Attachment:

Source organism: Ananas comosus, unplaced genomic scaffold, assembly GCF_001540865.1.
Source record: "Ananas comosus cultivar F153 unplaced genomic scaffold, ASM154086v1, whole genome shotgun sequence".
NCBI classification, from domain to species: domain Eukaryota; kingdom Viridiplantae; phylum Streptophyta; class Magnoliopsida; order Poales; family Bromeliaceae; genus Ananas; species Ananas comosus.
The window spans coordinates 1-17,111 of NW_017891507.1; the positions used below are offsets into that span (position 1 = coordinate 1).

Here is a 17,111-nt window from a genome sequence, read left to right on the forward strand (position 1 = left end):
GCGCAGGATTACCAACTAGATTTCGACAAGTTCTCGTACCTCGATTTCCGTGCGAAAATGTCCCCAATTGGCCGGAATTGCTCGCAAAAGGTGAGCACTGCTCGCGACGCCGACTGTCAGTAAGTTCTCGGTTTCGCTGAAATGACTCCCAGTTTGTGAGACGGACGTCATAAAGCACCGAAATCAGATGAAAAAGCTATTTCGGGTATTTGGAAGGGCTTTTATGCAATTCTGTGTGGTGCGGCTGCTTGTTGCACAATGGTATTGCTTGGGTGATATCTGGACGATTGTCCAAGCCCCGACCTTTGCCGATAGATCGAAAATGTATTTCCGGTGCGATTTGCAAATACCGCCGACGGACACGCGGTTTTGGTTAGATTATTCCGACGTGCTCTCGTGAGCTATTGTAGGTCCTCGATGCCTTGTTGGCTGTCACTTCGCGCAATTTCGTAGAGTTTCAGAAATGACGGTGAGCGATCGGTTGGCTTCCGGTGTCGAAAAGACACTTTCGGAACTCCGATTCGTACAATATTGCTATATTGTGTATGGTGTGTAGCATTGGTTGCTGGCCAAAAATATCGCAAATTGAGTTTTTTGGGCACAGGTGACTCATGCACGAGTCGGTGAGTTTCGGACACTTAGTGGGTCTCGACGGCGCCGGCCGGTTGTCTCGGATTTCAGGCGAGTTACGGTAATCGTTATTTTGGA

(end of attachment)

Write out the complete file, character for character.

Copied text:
Source organism: Ananas comosus, unplaced genomic scaffold, assembly GCF_001540865.1.
Source record: "Ananas comosus cultivar F153 unplaced genomic scaffold, ASM154086v1, whole genome shotgun sequence".
NCBI classification, from domain to species: domain Eukaryota; kingdom Viridiplantae; phylum Streptophyta; class Magnoliopsida; order Poales; family Bromeliaceae; genus Ananas; species Ananas comosus.
The window spans coordinates 1-17,111 of NW_017891507.1; the positions used below are offsets into that span (position 1 = coordinate 1).

Here is a 17,111-nt window from a genome sequence, read left to right on the forward strand (position 1 = left end):
GCGCAGGATTACCAACTAGATTTCGACAAGTTCTCGTACCTCGATTTCCGTGCGAAAATGTCCCCAATTGGCCGGAATTGCTCGCAAAAGGTGAGCACTGCTCGCGACGCCGACTGTCAGTAAGTTCTCGGTTTCGCTGAAATGACTCCCAGTTTGTGAGACGGACGTCATAAAGCACCGAAATCAGATGAAAAAGCTATTTCGGGTATTTGGAAGGGCTTTTATGCAATTCTGTGTGGTGCGGCTGCTTGTTGCACAATGGTATTGCTTGGGTGATATCTGGACGATTGTCCAAGCCCCGACCTTTGCCGATAGATCGAAAATGTATTTCCGGTGCGATTTGCAAATACCGCCGACGGACACGCGGTTTTGGTTAGATTATTCCGACGTGCTCTCGTGAGCTATTGTAGGTCCTCGATGCCTTGTTGGCTGTCACTTCGCGCAATTTCGTAGAGTTTCAGAAATGACGGTGAGCGATCGGTTGGCTTCCGGTGTCGAAAAGACACTTTCGGAACTCCGATTCGTACAATATTGCTATATTGTGTATGGTGTGTAGCATTGGTTGCTGGCCAAAAATATCGCAAATTGAGTTTTTTGGGCACAGGTGACTCATGCACGAGTCGGTGAGTTTCGGACACTTAGTGGGTCTCGACGGCGCCGGCCGGTTGTCTCGGATTTCAGGCGAGTTACGGTAATCGTTATTTTGGA